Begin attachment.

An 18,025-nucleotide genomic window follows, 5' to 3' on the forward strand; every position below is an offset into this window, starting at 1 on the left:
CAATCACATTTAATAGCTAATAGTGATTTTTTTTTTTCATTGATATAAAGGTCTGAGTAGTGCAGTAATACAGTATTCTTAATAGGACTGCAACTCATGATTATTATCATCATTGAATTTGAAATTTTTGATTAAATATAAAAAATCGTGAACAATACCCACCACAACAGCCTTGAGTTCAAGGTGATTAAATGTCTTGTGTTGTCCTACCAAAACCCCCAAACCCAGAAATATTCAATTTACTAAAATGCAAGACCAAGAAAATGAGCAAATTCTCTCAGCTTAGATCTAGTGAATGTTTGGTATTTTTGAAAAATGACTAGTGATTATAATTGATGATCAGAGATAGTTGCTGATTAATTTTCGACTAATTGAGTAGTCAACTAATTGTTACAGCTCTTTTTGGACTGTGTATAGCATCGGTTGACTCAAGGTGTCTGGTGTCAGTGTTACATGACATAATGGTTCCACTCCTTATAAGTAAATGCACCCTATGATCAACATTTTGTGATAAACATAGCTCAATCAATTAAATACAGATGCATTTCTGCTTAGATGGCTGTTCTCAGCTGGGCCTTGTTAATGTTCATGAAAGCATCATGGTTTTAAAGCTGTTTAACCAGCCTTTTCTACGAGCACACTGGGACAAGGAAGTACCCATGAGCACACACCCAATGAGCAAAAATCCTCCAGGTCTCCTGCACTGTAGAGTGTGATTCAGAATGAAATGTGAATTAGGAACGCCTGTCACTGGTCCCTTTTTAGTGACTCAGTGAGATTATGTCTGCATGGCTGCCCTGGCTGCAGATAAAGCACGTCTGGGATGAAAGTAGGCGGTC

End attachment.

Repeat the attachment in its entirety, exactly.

An 18,025-nucleotide genomic window follows, 5' to 3' on the forward strand; every position below is an offset into this window, starting at 1 on the left:
CAATCACATTTAATAGCTAATAGTGATTTTTTTTTTTCATTGATATAAAGGTCTGAGTAGTGCAGTAATACAGTATTCTTAATAGGACTGCAACTCATGATTATTATCATCATTGAATTTGAAATTTTTGATTAAATATAAAAAATCGTGAACAATACCCACCACAACAGCCTTGAGTTCAAGGTGATTAAATGTCTTGTGTTGTCCTACCAAAACCCCCAAACCCAGAAATATTCAATTTACTAAAATGCAAGACCAAGAAAATGAGCAAATTCTCTCAGCTTAGATCTAGTGAATGTTTGGTATTTTTGAAAAATGACTAGTGATTATAATTGATGATCAGAGATAGTTGCTGATTAATTTTCGACTAATTGAGTAGTCAACTAATTGTTACAGCTCTTTTTGGACTGTGTATAGCATCGGTTGACTCAAGGTGTCTGGTGTCAGTGTTACATGACATAATGGTTCCACTCCTTATAAGTAAATGCACCCTATGATCAACATTTTGTGATAAACATAGCTCAATCAATTAAATACAGATGCATTTCTGCTTAGATGGCTGTTCTCAGCTGGGCCTTGTTAATGTTCATGAAAGCATCATGGTTTTAAAGCTGTTTAACCAGCCTTTTCTACGAGCACACTGGGACAAGGAAGTACCCATGAGCACACACCCAATGAGCAAAAATCCTCCAGGTCTCCTGCACTGTAGAGTGTGATTCAGAATGAAATGTGAATTAGGAACGCCTGTCACTGGTCCCTTTTTAGTGACTCAGTGAGATTATGTCTGCATGGCTGCCCTGGCTGCAGATAAAGCACGTCTGGGATGAAAGTAGGCGGTC